Our Home Library
Educating the WholeHearted Child: Chapter 7
“A growing home library is absolutely essential for a WholeHearted Learning approach to home education… Just remember, books are an investment. They have intellectual asset value. They are nonconsumable curricula that can be used with every child, then with their children, and passed on to succeeding generations. Books are worth it” (page 128).
Some things in Educating the WholeHearted Child have challenged me as they exposed my inadequacies. Others have encouraged me as I see things I am already doing (or at least heading toward). But I doubt there will be any other standards in this book that I even come close to attaining to the extent that I have already met their challenge to build up a family library.
So rather than a lengthy post, I thought I’d share some pictures. These are only the “tidy” book areas, because as Margaret E. Sangster said (quoted in the sidebar on page 130), “To the genuine lover of books no house is completely furnished which has not a good many of them, not arranged formally in one room, but scattered all over the house.” There are several baskets (and stacks) that didn’t make it into any pictures.
If you’ve been following my blog for a while, you’ve probably already seen our main library in the school room:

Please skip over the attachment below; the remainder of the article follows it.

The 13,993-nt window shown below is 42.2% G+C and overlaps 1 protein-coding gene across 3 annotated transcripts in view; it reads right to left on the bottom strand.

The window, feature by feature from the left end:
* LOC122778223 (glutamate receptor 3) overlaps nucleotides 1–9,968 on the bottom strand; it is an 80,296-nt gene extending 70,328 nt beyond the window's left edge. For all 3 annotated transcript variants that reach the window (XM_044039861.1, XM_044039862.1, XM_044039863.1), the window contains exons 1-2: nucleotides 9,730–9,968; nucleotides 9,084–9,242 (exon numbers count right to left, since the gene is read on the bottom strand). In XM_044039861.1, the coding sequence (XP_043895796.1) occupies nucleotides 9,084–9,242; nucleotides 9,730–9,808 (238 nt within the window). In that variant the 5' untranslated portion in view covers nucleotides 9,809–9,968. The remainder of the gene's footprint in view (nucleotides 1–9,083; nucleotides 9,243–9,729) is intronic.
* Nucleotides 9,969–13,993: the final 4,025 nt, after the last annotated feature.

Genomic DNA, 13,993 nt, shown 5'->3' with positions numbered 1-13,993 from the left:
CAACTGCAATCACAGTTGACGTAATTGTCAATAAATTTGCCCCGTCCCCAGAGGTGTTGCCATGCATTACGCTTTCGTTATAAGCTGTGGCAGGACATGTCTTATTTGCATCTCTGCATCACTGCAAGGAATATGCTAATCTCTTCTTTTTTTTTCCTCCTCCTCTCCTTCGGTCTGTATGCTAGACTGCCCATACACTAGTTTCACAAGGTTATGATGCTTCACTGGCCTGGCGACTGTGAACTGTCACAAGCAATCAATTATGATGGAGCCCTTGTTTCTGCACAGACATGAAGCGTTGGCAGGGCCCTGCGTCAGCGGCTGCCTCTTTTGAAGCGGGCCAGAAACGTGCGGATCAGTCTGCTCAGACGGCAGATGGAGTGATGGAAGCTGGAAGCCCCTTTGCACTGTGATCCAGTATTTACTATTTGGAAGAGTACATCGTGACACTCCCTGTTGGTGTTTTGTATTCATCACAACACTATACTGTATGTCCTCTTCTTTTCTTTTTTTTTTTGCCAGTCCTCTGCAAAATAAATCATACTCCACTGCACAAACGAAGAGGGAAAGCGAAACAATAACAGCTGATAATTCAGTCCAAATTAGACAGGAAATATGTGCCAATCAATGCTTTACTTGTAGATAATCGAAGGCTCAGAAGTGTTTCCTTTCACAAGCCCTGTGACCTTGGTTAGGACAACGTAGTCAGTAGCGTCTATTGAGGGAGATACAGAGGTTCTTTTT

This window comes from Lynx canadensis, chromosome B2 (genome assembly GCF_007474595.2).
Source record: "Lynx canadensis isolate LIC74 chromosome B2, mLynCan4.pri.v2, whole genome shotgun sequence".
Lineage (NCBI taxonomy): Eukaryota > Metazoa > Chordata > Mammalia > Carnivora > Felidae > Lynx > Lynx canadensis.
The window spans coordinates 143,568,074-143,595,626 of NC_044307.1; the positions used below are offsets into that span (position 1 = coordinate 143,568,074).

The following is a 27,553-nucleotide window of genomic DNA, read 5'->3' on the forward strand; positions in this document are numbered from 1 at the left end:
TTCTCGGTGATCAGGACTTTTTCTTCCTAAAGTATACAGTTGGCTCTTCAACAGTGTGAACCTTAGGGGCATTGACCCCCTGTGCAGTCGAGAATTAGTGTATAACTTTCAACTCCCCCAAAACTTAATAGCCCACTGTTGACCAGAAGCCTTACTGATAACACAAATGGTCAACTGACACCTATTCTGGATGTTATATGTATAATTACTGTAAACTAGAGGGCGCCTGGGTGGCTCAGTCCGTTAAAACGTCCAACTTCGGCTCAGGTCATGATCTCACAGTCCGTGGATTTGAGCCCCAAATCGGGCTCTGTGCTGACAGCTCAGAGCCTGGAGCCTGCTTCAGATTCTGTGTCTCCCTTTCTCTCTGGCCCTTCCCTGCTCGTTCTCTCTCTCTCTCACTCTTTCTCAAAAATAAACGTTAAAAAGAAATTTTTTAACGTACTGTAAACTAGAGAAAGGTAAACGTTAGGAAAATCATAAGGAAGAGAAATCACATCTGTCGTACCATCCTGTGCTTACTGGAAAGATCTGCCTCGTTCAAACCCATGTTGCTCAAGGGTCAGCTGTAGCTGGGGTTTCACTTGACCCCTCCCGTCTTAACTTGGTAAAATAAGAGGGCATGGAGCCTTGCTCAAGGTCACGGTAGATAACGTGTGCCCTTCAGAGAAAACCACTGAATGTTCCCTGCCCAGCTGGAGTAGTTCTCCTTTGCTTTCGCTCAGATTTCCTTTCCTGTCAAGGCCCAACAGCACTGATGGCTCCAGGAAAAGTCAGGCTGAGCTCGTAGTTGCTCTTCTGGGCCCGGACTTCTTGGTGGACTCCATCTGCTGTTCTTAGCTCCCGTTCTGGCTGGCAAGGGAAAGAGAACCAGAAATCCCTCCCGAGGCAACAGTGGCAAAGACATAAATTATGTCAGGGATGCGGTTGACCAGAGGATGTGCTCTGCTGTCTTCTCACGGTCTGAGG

But I don’t think I’ve ever shared what our living room wall looks like:
That still wasn’t enough space for me so here’s the entrance to our guest room:
And a little back corner of the guest room (with 2 shelves in double rows, and yes, that box on the right and the one underneath it are filled with books, as are the cupboards under the shelf):
And of course the kids have little mini-libraries in their room. Here’s Arianna’s shelf (minus the books in her bed):
And here’s the boys’ shelf:
I know it doesn’t look like much, but that’s because their beds usually look like this:
I cleared out Ian’s bed this week and it had to have had at least 30 books in it. But I’m not complaining. I’m too busy bursting with pride! Yes, it’s a sickness, and I think it’s contagious.
I love this sidebar quote from Henry Ward Beecher on page 129: “No man has a right to bring up his children without surrounding them with books, if he has the means to buy them. It is a wrong to his family. He cheats them! … It is a man’s duty to have books. A library is not a luxury, but one of the necessities of life.”
I don’t know if I’d go that far, it’s nice to know I’m not alone in my desire to surround my children (literally) with good books. And I don’t think there’s any danger of them being cheated in this way!
Each Mentoring Monday I share my reflections on what I’ve been learning from my “paper mentors.” I am currently joining in a book discussion of Educating the WholeHearted Child by Clay Clarkson (with Sally Clarkson), so my Monday posts are all being sparked by things I’m reading in this fabulous book!